A Northumberland village hall erected as a memorial to the First World War is hosting a special rededication ceremony this summer to mark the centenary of the start of the conflict.
As its name suggests, Thropton War Memorial Hall is in fact a tribute to those who fought and died during the Great War.
On Sunday, August 3 – Britain declared war on Germany on August 4, 1914 – memorial plaques removed from the defunct Thropton United Reformed Church are being placed in the memorial hall and rededicated in a service conducted by the Reverend Michael Boag.
This ceremony, which is to take place at noon, will be preceded by a march along Thropton’s main street by the Rothbury Highland Pipe Band accompanied by a band of Durham Air Training Corps (ATC) cadets.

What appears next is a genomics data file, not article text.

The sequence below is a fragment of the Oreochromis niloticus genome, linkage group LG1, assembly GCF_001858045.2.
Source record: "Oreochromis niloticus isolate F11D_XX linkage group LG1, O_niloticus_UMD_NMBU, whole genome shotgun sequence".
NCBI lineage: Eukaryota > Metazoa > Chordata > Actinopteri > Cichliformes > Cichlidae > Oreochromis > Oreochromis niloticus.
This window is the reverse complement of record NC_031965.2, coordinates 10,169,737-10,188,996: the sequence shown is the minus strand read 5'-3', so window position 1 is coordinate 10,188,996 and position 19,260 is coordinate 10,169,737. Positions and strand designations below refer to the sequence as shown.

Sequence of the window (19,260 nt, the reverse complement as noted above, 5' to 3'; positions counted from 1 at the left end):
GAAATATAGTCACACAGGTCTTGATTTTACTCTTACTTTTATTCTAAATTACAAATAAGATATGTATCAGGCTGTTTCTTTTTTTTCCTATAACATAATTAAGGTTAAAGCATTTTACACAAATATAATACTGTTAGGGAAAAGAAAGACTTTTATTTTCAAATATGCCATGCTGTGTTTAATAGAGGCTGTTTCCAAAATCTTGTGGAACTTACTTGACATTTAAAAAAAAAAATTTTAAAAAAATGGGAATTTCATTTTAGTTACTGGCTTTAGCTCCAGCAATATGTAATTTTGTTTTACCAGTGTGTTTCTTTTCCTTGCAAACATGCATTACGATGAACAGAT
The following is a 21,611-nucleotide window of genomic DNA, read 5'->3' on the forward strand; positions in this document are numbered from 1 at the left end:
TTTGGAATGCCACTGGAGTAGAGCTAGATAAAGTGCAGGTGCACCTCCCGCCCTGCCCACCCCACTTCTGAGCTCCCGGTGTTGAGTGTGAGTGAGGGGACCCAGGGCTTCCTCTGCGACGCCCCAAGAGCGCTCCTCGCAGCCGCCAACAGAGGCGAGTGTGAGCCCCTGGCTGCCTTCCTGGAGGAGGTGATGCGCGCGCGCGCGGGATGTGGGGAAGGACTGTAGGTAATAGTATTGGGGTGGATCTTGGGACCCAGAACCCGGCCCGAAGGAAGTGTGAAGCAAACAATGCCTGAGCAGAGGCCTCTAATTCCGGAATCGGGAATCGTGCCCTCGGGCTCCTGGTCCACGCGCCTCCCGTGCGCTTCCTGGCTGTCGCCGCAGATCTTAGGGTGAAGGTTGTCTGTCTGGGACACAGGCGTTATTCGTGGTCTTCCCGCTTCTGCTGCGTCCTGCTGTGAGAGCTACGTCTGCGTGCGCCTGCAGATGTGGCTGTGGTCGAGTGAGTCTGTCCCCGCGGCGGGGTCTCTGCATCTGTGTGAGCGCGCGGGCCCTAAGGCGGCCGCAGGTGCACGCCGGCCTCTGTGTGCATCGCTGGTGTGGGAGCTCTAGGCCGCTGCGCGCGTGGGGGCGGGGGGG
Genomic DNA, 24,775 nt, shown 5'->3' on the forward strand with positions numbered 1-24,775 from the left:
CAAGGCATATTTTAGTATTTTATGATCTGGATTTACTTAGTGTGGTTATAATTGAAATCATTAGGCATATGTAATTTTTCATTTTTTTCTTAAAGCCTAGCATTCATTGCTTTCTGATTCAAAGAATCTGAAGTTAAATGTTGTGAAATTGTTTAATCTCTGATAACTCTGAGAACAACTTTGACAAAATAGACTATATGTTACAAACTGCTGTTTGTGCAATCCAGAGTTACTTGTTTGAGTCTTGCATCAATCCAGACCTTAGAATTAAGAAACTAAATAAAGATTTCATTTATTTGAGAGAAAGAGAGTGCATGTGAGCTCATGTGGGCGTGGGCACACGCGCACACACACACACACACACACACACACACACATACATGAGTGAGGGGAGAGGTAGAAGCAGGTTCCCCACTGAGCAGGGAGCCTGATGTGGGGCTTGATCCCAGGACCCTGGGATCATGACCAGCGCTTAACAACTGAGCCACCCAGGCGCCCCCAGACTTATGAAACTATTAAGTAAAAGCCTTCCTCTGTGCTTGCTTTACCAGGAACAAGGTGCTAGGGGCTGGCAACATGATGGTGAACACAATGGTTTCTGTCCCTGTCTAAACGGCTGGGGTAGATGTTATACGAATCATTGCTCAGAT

A similar event took place at the opening of the hall in December, 1924, 90 years ago.
The dedication ceremony will be followed by tea and cakes in the hall where there will be a display of First World War artefacts.
The hall was built after the First World War as a memorial to the war dead, thanks to a gift from the then Lord Armstrong.
A contemporary newspaper report described the grand occasion of its opening: ‘It is a hall which has been a work of love throughout, contributed to freely and spontaneously by rich and poor alike.
‘It is a beautiful monument, but its greatest beauty is not its architecture but the spirit of the people which has produced the hall’.
In 2009, an extension including a meeting room, showers and a kitchen, was built thanks to financial support from the then Alnwick District Council and April last year marked the end of four years of renovation works.